A Double Helix Explains William Carey’s Baptist Church and Baptist Mission Society. (6th of 8 Illustrations)
Understanding the Two Structures of God’s Redemptive Mission.
William Carey (1761-1834) was a member of a Baptist Church in England. Carey’s church was a lighthouse, and all who turned towards it could walk in its light. But in 1792 Carey and few other others established the Baptist Mission Society for the purpose of sending missionaries to “the regions beyond.” Here is what Carey wrote:
Suppose a company of serious Christians, ministers and private persons, were to form themselves into a society, and make a number of rules respecting the regulation of the plan, and the persons who are to be employed as missionaries, the means of defraying the expense, etc., etc. This society must consist of persons whose hearts are in the work, men of serious religion, and possessing a spirit of perseverance; there must be a determination not to admit any person who is not of this description, or to retain him longer than he answers to it.
Carey’s mission society enabled him to move to India, carrying with him the flint with which he struck the sparks that brought the first light of the gospel in “the regions beyond.” The church cannot say to the mission agency, “I have no need of you.” Nor vice versa. From Bible times there have been two administrations of God’s redemptive mission.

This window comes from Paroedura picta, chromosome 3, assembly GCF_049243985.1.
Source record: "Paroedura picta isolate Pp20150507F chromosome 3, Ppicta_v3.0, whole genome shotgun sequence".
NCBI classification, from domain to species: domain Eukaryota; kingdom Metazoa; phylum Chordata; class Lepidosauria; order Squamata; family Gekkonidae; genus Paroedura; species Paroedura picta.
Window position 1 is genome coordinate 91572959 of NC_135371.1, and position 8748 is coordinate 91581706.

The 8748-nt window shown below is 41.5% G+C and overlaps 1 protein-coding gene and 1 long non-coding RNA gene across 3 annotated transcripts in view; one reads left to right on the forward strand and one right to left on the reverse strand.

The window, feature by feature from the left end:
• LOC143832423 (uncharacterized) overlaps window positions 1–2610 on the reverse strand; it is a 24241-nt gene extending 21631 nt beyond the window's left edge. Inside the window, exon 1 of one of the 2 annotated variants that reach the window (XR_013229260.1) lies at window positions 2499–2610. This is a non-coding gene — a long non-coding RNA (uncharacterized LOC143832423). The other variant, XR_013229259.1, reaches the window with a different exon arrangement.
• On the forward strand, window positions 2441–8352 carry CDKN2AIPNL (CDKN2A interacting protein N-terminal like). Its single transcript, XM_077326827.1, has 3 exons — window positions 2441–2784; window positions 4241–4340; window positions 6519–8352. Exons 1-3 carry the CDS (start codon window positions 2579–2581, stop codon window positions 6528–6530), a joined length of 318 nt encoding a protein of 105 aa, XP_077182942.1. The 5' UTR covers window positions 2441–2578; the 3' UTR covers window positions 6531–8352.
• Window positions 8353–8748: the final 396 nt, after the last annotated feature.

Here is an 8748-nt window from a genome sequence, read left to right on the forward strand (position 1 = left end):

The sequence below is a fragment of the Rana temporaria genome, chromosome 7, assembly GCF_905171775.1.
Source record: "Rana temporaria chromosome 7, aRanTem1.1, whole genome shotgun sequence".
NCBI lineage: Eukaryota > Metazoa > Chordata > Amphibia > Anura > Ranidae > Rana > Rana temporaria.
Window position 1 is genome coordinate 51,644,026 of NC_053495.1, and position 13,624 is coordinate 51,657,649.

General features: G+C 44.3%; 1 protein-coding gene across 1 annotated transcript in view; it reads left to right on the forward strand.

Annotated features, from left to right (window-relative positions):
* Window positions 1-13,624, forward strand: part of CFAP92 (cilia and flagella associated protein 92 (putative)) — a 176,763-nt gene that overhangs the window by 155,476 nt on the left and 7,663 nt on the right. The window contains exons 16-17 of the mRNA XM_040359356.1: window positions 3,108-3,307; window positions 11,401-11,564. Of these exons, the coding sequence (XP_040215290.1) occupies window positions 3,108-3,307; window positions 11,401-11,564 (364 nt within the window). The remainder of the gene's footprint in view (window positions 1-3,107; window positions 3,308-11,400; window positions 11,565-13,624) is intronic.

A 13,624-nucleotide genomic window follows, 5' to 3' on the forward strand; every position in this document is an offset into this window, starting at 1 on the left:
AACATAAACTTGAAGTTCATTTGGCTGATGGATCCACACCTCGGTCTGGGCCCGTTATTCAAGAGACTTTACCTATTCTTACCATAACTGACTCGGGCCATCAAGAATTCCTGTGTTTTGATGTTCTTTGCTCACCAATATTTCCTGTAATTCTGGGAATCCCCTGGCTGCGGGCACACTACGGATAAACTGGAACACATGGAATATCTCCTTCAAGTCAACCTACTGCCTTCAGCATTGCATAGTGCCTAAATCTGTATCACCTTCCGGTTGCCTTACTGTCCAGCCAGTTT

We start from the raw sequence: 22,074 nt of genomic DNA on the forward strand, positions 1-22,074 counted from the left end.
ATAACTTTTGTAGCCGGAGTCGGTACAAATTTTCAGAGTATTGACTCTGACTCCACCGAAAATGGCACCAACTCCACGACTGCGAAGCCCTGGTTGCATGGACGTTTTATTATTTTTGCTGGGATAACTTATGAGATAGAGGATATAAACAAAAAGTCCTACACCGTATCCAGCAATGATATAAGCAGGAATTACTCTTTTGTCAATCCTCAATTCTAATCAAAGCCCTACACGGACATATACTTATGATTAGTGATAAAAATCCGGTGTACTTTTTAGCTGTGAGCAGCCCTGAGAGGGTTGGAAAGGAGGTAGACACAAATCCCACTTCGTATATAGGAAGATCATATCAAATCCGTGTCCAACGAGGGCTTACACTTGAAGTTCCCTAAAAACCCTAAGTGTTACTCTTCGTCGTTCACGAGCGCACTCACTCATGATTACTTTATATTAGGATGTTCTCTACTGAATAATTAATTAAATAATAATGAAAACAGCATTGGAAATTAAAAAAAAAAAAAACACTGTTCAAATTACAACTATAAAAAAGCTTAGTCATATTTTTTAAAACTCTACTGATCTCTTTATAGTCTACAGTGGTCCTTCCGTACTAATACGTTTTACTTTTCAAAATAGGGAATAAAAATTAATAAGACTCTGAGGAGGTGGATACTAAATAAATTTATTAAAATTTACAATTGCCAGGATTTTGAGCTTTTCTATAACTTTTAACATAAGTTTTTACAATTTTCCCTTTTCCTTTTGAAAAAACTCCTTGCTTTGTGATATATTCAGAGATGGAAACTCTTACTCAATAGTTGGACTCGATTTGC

Here are links to all eight illustrations in this series:
 William Carey, An Enquiry into the Obligations of Christians to Use Means for the Conversion of the Heathens, Pre-1801 Imprint Collection (Library of Congress), ed. (Leicester: Baptist Missionary Society London; reprinted by Ann Ireland, 1792); ibid. 81-82. Blincoe: Note that a member of Carey’s mission agency could be removed from membership, even after he had joined. In other words, Carey foresees a screening process to get in, and, if a member fails to keep his pledge, he or she can be removed from the group. All mission societies organize themselves in this way.